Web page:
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Mother's Day: Eternal Love 2013

“George and Anne had taken the deaths (of their daughters) very heavily…sometimes they wept,          and then sat silent, hand in hand…”Lady Rachel Russell, 1687   

          In November we visited our 18-year-old daughter who was spending her first semester of college in London. Being tea lovers, we one day went to High Tea at the Orangery at Kensington Palace, home to Queen Anne, Queen Victoria and, more recently famous, Princess Diana.  It is an exquisite building with beautiful orange trees. The tea was served with varied scrumptious sandwiches and treats for dessert as well as clotted cream on perfectly textures scones.  While there, I read the brief history of the Orangery. It seems it was implemented by Queen Anne, sister of William III.  I became curious about Queen Anne and looked her up.
          As it turns out she was a true kindred spirit of mine, and maybe yours.  Anne was very happily married to Prince George of Denmark for 17 years.  According to various accounts, during their marriage which ended with his death in 1700, Anne was pregnant 17 times!  Her first pregnancy ended in a stillbirth. She then gave birth over the next two years to two girls, Mary and Anne Sophia and then in 1687 both girls caught the chicken pox and died. As stated above George and Anne took these deaths and the deaths of all of their children very hard.  In total, over the course of 17 years, Anne had 12 stillbirths or miscarriages, sources believe that there were 6 miscarriages and 6 stillbirths and five live births. Their only child to live past the age of two, Prince William, Duke of Gloucester died at the age of 11! Anne was so sad about his death that she ordered a day of mourning every year on the anniversary. Matters grew worse when six months later she lost her husband! Can you picture her grief? But two years later, Anne with many heavenly children but no live children became queen, a very popular one at that, and she reigned for 12 years until her death.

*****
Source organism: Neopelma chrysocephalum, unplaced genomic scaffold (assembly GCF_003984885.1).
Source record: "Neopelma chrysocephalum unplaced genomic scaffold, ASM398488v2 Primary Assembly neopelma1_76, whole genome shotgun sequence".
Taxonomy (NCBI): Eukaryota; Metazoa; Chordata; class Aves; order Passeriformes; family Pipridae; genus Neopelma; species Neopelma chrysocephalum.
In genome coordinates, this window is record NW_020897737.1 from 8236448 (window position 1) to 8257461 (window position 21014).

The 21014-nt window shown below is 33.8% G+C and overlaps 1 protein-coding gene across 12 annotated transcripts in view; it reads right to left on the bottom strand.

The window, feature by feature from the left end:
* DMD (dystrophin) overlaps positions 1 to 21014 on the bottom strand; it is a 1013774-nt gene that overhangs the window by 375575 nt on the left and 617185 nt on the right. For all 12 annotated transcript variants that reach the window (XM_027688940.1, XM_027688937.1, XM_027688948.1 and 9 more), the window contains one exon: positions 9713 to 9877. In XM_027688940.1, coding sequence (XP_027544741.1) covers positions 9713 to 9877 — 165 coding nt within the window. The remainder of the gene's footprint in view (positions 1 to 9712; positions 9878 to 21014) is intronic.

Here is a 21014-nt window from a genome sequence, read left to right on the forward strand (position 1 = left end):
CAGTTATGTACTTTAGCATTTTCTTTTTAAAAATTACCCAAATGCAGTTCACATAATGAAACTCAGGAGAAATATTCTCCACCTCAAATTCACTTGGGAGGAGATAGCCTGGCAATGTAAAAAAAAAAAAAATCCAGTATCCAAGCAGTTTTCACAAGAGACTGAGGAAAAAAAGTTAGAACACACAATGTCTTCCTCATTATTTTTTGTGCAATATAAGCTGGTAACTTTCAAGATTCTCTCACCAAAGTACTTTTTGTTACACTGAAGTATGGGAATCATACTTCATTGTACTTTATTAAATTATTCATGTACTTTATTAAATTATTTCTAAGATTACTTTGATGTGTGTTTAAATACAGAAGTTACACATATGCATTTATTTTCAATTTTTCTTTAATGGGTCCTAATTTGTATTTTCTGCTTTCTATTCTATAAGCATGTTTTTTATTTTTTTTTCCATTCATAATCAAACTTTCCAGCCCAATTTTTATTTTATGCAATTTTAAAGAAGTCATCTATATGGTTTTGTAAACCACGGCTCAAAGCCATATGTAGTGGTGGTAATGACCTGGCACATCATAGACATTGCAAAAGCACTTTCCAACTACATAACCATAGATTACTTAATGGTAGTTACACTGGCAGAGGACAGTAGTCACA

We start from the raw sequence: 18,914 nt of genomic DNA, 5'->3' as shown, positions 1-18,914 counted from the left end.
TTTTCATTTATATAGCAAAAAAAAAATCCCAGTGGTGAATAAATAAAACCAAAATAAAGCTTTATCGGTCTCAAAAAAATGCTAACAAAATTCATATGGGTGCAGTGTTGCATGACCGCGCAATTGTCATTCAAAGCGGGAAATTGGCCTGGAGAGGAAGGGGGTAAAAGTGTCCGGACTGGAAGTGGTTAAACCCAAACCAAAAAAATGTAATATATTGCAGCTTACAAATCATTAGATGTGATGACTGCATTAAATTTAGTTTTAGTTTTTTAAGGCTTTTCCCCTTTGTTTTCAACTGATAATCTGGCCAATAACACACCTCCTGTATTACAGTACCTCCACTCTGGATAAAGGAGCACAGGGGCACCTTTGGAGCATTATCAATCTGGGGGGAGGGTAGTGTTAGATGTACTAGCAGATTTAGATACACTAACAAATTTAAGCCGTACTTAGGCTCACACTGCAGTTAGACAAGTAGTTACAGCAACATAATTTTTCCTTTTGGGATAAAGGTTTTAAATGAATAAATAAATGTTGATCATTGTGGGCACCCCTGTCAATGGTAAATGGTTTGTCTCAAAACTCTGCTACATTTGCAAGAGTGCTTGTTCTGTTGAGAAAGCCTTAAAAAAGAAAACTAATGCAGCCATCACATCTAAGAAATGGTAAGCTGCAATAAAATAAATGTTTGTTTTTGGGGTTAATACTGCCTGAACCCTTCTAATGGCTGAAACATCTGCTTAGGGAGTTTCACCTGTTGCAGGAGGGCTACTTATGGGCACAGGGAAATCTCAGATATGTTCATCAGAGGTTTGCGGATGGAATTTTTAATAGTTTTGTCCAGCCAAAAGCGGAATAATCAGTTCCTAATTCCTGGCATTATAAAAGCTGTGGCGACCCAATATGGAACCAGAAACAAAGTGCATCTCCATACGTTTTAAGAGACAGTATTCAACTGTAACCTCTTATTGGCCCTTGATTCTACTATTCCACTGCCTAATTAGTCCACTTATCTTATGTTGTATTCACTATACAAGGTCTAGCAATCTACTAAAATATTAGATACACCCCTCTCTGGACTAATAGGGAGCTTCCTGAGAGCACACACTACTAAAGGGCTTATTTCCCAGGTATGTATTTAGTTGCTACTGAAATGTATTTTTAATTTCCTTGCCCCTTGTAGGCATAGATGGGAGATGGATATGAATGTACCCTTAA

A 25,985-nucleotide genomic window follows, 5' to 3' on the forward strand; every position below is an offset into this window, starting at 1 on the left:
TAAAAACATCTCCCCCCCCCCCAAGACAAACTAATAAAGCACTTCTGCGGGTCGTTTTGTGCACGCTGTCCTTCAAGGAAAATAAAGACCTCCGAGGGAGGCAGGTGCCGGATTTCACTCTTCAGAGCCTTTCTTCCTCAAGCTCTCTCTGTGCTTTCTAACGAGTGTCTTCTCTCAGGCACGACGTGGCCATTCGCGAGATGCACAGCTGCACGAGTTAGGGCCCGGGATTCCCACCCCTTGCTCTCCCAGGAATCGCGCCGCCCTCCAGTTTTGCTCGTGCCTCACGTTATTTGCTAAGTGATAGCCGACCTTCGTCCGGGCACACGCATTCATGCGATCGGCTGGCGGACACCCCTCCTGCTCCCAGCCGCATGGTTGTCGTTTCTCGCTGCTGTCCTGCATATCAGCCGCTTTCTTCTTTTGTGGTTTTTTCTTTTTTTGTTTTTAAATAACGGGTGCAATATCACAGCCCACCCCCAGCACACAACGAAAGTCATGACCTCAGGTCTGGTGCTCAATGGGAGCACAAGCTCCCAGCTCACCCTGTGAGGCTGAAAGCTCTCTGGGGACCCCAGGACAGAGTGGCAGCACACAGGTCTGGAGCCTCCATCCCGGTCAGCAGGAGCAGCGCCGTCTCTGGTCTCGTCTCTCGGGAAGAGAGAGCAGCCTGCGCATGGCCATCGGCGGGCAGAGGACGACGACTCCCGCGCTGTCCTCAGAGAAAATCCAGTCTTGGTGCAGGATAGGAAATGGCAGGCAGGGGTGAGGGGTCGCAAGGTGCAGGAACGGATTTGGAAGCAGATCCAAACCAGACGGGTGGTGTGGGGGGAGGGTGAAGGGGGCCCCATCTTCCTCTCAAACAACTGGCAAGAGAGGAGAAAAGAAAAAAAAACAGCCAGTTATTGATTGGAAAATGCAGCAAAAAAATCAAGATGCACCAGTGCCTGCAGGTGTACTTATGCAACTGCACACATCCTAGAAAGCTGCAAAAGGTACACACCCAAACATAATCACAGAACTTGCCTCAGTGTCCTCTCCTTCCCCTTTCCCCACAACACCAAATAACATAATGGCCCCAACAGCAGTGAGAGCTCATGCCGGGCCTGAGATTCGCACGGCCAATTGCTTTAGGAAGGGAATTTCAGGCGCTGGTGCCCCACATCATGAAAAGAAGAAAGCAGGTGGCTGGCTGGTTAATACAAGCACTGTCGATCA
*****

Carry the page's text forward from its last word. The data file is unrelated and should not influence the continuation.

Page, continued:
When I first lost Margaret to stillbirth, it gave me strength to hear about other mothers of loss who found strength to carry on.  Anne is a pillar of strength and endurance to all of us mothers of loss for she carried on in light of all her losses and quite possibly because of them for her grieving energy was used, quite productively,  to rule England from 1702-14.
          As I say those final words about Queen Anne, I am reminded that my daughter, Margaret, never leaves me. I am her mother eternally. Knowing this is such a comfort to me but then I am reminded of the two moms whom I just found out about who gave birth to stillborn babies this past month. One woman lost her first child, another lost her third. Though I want them to know that they will forge on in life, right now they need to take it one moment, one hour at a time. They need lots of unconditional support from family and friends. This Mother’s Day month bless all moms who have lost babies and give them strength to march forward.  Like Anne, go have a cup of tea and be kind to yourself and know that all of us other moms of loss carry your pain and understand your story without any words needing to be spoken.